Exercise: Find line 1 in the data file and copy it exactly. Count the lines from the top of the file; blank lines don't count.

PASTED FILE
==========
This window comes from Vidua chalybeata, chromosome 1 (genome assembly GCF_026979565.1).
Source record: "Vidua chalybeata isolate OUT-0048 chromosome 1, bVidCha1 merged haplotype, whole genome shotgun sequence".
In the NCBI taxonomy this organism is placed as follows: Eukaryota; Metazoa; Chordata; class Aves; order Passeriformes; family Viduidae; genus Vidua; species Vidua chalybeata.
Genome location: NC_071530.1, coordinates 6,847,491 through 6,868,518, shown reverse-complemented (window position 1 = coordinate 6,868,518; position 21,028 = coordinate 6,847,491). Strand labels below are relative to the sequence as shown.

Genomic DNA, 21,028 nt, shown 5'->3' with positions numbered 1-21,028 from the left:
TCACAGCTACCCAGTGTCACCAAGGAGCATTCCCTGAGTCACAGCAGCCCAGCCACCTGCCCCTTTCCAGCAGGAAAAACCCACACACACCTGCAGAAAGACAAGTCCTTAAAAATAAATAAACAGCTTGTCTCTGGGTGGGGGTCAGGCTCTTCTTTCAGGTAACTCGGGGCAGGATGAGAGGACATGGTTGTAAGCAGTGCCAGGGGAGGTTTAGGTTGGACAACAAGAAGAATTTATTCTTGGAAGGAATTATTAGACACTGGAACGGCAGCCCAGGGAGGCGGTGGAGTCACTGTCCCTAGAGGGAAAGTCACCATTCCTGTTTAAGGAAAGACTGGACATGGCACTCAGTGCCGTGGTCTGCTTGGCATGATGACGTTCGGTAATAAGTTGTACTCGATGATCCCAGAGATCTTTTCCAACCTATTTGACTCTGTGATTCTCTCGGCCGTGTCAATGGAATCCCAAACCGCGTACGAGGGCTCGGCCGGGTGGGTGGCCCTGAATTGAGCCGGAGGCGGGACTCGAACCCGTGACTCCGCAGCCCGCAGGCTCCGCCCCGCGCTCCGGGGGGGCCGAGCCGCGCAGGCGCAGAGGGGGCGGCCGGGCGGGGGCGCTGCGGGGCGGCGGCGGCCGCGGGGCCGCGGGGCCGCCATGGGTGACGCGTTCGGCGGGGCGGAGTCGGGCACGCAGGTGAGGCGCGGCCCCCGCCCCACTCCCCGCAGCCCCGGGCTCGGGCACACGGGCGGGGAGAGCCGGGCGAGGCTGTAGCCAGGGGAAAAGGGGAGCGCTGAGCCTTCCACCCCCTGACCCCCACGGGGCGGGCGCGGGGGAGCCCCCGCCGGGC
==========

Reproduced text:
This window comes from Vidua chalybeata, chromosome 1 (genome assembly GCF_026979565.1).